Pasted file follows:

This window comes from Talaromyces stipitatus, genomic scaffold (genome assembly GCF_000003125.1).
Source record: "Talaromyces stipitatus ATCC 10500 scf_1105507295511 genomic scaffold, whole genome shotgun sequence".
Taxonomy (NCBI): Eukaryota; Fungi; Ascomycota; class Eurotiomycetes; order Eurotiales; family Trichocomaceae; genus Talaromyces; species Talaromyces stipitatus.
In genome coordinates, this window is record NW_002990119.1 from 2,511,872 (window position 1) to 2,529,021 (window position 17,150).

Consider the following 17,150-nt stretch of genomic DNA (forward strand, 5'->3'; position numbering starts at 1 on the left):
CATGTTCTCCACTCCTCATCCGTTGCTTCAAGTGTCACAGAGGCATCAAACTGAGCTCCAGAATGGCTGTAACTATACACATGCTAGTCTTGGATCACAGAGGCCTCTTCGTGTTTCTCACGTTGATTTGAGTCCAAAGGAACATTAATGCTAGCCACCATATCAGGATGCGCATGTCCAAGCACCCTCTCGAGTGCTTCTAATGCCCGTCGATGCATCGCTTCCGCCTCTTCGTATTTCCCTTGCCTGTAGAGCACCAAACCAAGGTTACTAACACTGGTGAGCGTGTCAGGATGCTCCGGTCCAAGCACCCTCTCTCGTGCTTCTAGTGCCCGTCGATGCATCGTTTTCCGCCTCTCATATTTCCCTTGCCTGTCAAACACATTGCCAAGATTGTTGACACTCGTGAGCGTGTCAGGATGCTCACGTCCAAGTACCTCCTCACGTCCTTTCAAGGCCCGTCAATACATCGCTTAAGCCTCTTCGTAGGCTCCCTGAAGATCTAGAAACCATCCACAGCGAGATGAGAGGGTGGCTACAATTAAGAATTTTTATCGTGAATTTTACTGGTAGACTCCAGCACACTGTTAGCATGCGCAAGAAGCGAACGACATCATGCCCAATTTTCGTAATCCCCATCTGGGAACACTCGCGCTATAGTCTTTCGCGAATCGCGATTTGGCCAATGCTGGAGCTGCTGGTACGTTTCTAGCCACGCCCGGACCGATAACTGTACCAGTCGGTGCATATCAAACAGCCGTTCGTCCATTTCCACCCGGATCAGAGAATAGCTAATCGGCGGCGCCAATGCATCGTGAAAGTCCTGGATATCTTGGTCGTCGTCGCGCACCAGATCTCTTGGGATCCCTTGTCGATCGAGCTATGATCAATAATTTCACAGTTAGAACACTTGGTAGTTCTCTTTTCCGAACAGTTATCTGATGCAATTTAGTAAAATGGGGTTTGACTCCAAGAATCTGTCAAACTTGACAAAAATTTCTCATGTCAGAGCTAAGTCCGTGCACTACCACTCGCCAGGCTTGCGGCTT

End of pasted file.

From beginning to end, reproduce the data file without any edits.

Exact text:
This window comes from Talaromyces stipitatus, genomic scaffold (genome assembly GCF_000003125.1).
Source record: "Talaromyces stipitatus ATCC 10500 scf_1105507295511 genomic scaffold, whole genome shotgun sequence".
Taxonomy (NCBI): Eukaryota; Fungi; Ascomycota; class Eurotiomycetes; order Eurotiales; family Trichocomaceae; genus Talaromyces; species Talaromyces stipitatus.
In genome coordinates, this window is record NW_002990119.1 from 2,511,872 (window position 1) to 2,529,021 (window position 17,150).

Consider the following 17,150-nt stretch of genomic DNA (forward strand, 5'->3'; position numbering starts at 1 on the left):
CATGTTCTCCACTCCTCATCCGTTGCTTCAAGTGTCACAGAGGCATCAAACTGAGCTCCAGAATGGCTGTAACTATACACATGCTAGTCTTGGATCACAGAGGCCTCTTCGTGTTTCTCACGTTGATTTGAGTCCAAAGGAACATTAATGCTAGCCACCATATCAGGATGCGCATGTCCAAGCACCCTCTCGAGTGCTTCTAATGCCCGTCGATGCATCGCTTCCGCCTCTTCGTATTTCCCTTGCCTGTAGAGCACCAAACCAAGGTTACTAACACTGGTGAGCGTGTCAGGATGCTCCGGTCCAAGCACCCTCTCTCGTGCTTCTAGTGCCCGTCGATGCATCGTTTTCCGCCTCTCATATTTCCCTTGCCTGTCAAACACATTGCCAAGATTGTTGACACTCGTGAGCGTGTCAGGATGCTCACGTCCAAGTACCTCCTCACGTCCTTTCAAGGCCCGTCAATACATCGCTTAAGCCTCTTCGTAGGCTCCCTGAAGATCTAGAAACCATCCACAGCGAGATGAGAGGGTGGCTACAATTAAGAATTTTTATCGTGAATTTTACTGGTAGACTCCAGCACACTGTTAGCATGCGCAAGAAGCGAACGACATCATGCCCAATTTTCGTAATCCCCATCTGGGAACACTCGCGCTATAGTCTTTCGCGAATCGCGATTTGGCCAATGCTGGAGCTGCTGGTACGTTTCTAGCCACGCCCGGACCGATAACTGTACCAGTCGGTGCATATCAAACAGCCGTTCGTCCATTTCCACCCGGATCAGAGAATAGCTAATCGGCGGCGCCAATGCATCGTGAAAGTCCTGGATATCTTGGTCGTCGTCGCGCACCAGATCTCTTGGGATCCCTTGTCGATCGAGCTATGATCAATAATTTCACAGTTAGAACACTTGGTAGTTCTCTTTTCCGAACAGTTATCTGATGCAATTTAGTAAAATGGGGTTTGACTCCAAGAATCTGTCAAACTTGACAAAAATTTCTCATGTCAGAGCTAAGTCCGTGCACTACCACTCGCCAGGCTTGCGGCTT